War of the Rebellion: Serial 036 Page 0478 Chapter XXXVI. Mississippi, WEST TENNESSEE, ETC.

Search Civil War Official Records

named officers have passed the batteries at Vicksburg. The damage to the Switzerland's boilers is considerable, but will be repaired in a few days by the machinists now on board; her engines and hull are in good condition. Her loss comprises only 3 negroes badly scalded; 1 man on the Lancaster was drowned, another severely scalded, and Pilot T. W. L. Kitson lost a foot. The very limited loss of life on both boats is due to the extremely small number of men who were selected to run the boats through. The remainder of the crews were sent across by land.

I inclose Lieutenant-Colonel Ellet's report of the Lancaster.

Very respectfully,


Colonel, Commanding.

Brigadier General ALFRED W. ELLET,

Commanding Mississippi Marine Brigade.

Numbers 3.

Report of Lieutenant Colonel John A. Ellet, U. S. Army, commanding U. S. steam ram Lancaster.


Above Vicksburg, March 25, 1863.

COLONEL: I have the honor to report that, in obedience to your instructions, I left my anchorage above the mouth of the canal at 4. 30 o'clock this morning on board the U. S. steam ram Lancaster, for the purpose of running the enemy's batteries at Vicksburg. The lights were all extinguished, and every precaution taken to prevent giving any knowledge of our approach. I endeavored to conduct the movements of my vessel as silently as possible, allowing her to float part of the time, and occasionally righting her up by going ahead on the slow bell. Unfortunately the escape of steam from her smoke-stacks was very loud. In addition to this, the night was clear, calm, and Starlight, with a slight breeze setting from us directly toward the rebel batteries. From the character of the night and the warmth of our reception, I am led to believe that our very first movements were heard by the enemy. Keeping the distance of about 200 yards between my vessel and the Switzerland, I approached within about half a mile of the point of the peninsula very slowly, when the sudden flashes of signals along the whole line of the enemy's works gave unmistakable evidence that our movements were apprehended. I then ordered on a full head of steam expecting every moment to receive the enemy's fire. When within about 400 yards of the point of the peninsula, the enemy opened upon me with a brisk fire from the upper batteries, but the shot fell wide of the mark.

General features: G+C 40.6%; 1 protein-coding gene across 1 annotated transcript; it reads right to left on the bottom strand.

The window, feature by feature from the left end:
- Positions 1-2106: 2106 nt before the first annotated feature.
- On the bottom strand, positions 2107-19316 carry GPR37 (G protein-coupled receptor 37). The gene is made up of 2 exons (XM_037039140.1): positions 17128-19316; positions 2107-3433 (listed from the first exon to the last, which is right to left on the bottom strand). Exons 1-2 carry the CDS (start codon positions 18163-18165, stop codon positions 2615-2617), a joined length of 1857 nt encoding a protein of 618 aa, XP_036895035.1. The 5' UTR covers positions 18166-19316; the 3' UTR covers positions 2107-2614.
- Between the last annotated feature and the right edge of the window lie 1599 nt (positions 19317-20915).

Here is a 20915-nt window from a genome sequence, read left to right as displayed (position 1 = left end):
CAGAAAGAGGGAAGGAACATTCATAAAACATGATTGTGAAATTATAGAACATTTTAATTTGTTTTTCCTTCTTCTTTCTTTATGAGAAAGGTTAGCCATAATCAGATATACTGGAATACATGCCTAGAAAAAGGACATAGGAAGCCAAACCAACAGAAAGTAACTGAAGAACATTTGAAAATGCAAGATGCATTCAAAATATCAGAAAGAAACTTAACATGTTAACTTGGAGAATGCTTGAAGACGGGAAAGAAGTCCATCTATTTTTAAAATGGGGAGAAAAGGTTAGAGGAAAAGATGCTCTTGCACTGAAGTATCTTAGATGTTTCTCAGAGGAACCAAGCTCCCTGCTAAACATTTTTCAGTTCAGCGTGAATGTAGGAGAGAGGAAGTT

Rounding the point, I ordered the pilot to steer well to the starboard to prevent following immediately in the wake of the Switzerland. When just abreast of the upper batteries, the first shot struck my vessel, passing through both smoke-stacks. The fire continued almost incessantly, but without serious damage, for about five minutes after this time, when a heavy shot passed through the vessel immediately under the pilot-house, carrying away the steps which led from the cabin into the pilot-house, and wounding Mr. W. L. Kitson, steersman, whom I had placed at the foot of the steps to be in readiness to take the wheel should my